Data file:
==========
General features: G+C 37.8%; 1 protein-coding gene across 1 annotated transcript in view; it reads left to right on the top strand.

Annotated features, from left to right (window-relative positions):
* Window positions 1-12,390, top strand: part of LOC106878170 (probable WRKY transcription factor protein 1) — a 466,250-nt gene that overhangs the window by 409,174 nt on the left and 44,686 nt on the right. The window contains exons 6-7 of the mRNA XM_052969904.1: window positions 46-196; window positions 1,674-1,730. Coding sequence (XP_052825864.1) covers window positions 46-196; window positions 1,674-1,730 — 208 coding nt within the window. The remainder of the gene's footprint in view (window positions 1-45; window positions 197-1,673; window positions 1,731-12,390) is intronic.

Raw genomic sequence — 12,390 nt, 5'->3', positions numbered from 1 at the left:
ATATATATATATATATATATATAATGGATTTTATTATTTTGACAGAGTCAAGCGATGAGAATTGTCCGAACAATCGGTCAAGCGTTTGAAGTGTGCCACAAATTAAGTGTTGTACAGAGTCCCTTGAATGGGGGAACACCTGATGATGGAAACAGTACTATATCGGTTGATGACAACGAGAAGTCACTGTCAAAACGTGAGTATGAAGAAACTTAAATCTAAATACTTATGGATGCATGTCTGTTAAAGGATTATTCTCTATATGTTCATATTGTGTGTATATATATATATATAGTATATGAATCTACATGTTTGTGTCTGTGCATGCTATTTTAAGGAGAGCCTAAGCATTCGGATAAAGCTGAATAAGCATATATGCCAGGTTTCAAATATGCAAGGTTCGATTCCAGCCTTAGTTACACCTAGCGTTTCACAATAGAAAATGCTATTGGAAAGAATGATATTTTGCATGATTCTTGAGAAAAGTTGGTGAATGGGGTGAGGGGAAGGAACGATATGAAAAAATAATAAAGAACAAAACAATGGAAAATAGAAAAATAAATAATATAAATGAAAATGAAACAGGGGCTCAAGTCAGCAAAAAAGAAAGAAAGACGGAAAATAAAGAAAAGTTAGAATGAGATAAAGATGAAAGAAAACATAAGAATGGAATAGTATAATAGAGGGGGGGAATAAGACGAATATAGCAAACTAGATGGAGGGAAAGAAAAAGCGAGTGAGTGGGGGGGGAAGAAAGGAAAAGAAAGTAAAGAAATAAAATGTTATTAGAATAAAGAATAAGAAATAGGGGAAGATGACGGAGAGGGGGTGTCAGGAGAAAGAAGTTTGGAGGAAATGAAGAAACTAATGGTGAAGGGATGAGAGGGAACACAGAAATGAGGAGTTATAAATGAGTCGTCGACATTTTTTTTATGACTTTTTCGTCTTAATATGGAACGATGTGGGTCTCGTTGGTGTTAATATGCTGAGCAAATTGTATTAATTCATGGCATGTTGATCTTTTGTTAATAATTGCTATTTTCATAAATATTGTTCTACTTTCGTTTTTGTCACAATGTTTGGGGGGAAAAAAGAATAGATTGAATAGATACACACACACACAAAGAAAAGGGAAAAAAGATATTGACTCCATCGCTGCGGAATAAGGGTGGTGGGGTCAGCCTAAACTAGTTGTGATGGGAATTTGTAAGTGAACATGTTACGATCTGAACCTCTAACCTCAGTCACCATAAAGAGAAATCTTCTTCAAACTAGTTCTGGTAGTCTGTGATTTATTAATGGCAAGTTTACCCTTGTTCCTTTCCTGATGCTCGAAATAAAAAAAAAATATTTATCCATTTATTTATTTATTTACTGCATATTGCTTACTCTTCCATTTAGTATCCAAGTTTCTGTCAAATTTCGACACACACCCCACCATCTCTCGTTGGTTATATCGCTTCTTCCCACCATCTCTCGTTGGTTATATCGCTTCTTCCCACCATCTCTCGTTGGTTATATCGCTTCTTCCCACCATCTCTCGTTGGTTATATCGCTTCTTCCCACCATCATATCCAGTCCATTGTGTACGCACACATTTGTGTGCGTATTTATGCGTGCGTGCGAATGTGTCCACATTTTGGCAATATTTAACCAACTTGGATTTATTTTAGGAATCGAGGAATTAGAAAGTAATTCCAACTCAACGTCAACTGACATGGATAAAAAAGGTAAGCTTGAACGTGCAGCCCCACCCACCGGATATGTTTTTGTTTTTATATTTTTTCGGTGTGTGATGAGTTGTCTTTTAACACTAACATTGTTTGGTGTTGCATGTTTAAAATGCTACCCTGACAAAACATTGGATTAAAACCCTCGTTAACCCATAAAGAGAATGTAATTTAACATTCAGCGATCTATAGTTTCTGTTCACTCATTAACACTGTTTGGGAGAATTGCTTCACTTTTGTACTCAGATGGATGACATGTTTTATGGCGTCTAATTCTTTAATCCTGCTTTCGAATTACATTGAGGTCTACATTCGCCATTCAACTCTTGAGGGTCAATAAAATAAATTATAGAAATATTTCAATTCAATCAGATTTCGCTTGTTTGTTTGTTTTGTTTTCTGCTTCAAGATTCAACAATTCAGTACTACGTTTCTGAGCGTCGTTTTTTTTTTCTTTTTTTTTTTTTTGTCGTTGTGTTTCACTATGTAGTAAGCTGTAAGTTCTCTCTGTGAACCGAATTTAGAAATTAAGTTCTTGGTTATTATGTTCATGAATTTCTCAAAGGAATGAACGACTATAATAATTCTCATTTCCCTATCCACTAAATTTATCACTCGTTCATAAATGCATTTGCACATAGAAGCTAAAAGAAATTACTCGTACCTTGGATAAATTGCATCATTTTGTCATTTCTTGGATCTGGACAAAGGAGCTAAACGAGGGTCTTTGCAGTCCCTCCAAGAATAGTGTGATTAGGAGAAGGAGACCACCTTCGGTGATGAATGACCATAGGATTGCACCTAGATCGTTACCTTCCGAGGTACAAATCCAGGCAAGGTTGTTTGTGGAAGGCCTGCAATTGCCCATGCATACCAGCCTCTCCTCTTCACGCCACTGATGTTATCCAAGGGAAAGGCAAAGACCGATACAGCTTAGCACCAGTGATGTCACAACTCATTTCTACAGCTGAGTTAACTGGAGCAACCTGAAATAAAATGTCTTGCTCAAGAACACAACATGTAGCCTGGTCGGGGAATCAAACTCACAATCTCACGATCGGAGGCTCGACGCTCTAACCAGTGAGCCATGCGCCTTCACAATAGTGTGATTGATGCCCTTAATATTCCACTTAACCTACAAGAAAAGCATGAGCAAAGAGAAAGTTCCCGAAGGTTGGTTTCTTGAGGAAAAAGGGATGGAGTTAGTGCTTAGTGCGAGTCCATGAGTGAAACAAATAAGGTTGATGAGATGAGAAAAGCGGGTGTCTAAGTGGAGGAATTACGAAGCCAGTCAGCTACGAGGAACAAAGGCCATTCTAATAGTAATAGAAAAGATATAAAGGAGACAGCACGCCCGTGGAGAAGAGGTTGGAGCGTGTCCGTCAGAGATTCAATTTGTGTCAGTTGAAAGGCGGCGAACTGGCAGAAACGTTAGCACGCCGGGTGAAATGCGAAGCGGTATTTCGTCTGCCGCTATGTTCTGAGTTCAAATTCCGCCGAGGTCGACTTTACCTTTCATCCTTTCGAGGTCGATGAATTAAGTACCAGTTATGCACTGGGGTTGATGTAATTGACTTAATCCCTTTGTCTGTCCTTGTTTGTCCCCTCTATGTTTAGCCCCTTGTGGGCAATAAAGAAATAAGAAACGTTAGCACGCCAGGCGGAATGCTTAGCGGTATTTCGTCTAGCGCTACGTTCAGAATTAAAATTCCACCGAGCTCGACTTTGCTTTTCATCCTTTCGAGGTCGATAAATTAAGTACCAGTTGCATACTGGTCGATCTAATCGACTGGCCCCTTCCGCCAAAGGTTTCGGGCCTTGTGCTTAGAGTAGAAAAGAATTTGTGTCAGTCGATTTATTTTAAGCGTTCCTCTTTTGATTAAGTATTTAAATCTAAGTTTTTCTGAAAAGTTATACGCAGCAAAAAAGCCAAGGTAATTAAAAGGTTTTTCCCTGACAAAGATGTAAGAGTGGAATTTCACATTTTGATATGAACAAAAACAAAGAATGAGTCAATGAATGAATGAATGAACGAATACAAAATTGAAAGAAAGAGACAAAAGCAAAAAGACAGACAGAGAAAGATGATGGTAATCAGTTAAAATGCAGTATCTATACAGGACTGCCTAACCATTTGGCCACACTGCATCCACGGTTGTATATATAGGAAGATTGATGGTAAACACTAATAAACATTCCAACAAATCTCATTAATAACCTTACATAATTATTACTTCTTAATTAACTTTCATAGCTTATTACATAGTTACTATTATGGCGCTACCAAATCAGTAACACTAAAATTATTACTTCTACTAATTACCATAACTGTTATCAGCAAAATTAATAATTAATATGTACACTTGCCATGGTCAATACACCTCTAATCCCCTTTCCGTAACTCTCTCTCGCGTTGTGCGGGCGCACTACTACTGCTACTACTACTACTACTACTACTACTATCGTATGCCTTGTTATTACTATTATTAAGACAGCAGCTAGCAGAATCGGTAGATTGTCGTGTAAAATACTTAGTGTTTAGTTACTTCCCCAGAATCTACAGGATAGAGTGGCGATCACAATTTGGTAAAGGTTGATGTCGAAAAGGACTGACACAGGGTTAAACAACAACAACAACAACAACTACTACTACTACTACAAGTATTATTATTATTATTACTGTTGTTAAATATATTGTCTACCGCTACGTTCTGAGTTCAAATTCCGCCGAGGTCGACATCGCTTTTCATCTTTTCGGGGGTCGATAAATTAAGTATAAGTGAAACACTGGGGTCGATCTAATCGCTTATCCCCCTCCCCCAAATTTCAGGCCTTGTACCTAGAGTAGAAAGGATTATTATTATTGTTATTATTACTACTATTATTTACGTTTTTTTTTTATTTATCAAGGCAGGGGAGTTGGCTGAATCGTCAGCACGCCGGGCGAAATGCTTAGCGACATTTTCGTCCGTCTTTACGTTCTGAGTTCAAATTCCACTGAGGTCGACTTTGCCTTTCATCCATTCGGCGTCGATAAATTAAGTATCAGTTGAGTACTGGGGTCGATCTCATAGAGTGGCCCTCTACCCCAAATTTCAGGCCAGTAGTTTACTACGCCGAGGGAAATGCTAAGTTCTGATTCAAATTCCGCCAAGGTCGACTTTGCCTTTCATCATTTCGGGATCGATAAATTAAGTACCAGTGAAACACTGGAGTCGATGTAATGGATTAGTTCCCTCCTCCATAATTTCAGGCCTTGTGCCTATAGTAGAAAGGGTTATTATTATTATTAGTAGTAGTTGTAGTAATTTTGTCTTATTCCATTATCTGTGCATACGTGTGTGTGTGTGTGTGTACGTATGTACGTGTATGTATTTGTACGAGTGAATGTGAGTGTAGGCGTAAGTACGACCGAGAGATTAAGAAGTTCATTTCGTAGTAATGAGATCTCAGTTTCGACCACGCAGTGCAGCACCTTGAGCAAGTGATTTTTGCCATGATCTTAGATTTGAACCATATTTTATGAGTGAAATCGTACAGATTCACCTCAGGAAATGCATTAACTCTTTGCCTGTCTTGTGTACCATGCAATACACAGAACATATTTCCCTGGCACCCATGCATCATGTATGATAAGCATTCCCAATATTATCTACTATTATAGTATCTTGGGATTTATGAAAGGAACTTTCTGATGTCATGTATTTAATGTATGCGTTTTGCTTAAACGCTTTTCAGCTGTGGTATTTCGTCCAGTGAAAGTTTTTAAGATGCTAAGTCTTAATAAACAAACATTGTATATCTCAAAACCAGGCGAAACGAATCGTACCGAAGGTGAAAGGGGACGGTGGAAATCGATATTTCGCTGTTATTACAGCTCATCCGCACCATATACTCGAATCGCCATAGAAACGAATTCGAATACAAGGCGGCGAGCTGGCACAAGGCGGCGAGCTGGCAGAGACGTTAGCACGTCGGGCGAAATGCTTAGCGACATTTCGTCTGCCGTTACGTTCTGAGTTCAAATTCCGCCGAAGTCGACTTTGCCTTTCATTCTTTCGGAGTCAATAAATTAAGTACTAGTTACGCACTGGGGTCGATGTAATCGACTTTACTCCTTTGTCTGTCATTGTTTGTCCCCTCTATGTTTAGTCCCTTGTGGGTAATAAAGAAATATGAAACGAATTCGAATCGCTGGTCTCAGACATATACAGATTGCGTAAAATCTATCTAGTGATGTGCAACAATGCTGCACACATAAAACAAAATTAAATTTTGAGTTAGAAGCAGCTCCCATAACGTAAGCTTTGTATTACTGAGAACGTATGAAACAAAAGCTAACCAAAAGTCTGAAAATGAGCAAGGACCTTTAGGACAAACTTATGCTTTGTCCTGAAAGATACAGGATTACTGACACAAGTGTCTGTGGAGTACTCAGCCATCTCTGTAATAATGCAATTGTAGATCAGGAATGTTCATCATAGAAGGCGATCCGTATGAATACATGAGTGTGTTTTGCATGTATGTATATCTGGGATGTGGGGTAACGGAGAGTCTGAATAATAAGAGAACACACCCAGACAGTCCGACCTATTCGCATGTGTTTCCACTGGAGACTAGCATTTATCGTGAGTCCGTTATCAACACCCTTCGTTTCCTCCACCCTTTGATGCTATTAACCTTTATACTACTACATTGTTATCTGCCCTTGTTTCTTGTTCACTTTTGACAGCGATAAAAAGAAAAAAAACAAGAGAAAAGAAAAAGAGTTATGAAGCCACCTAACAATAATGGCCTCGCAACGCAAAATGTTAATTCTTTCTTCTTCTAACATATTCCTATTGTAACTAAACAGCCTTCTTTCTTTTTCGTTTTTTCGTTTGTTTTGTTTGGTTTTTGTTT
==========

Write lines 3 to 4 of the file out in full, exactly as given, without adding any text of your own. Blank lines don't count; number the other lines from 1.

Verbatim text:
* Window positions 1-12,390, top strand: part of LOC106878170 (probable WRKY transcription factor protein 1) — a 466,250-nt gene that overhangs the window by 409,174 nt on the left and 44,686 nt on the right. The window contains exons 6-7 of the mRNA XM_052969904.1: window positions 46-196; window positions 1,674-1,730. Coding sequence (XP_052825864.1) covers window positions 46-196; window positions 1,674-1,730 — 208 coding nt within the window. The remainder of the gene's footprint in view (window positions 1-45; window positions 197-1,673; window positions 1,731-12,390) is intronic.

Raw genomic sequence — 12,390 nt, 5'->3', positions numbered from 1 at the left: